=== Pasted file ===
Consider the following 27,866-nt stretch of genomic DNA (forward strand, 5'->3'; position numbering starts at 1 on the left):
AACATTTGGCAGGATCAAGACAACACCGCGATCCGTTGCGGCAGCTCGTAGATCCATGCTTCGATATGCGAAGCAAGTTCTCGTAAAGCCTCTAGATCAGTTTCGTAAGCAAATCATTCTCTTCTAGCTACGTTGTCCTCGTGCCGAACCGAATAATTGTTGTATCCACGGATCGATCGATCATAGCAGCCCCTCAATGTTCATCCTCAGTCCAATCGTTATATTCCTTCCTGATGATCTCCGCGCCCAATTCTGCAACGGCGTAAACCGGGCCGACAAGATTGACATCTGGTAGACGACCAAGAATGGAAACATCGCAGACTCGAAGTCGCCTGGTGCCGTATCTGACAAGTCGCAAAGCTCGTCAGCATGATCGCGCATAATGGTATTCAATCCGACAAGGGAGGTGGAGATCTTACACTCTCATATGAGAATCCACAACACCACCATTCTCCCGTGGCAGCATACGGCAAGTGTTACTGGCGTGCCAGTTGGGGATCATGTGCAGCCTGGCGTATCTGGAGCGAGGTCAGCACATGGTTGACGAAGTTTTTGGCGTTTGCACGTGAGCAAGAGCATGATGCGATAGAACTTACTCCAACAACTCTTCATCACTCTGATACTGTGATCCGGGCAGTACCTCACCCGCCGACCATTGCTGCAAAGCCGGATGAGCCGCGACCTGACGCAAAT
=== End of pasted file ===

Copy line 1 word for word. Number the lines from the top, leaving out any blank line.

Consider the following 27,866-nt stretch of genomic DNA (forward strand, 5'->3'; position numbering starts at 1 on the left):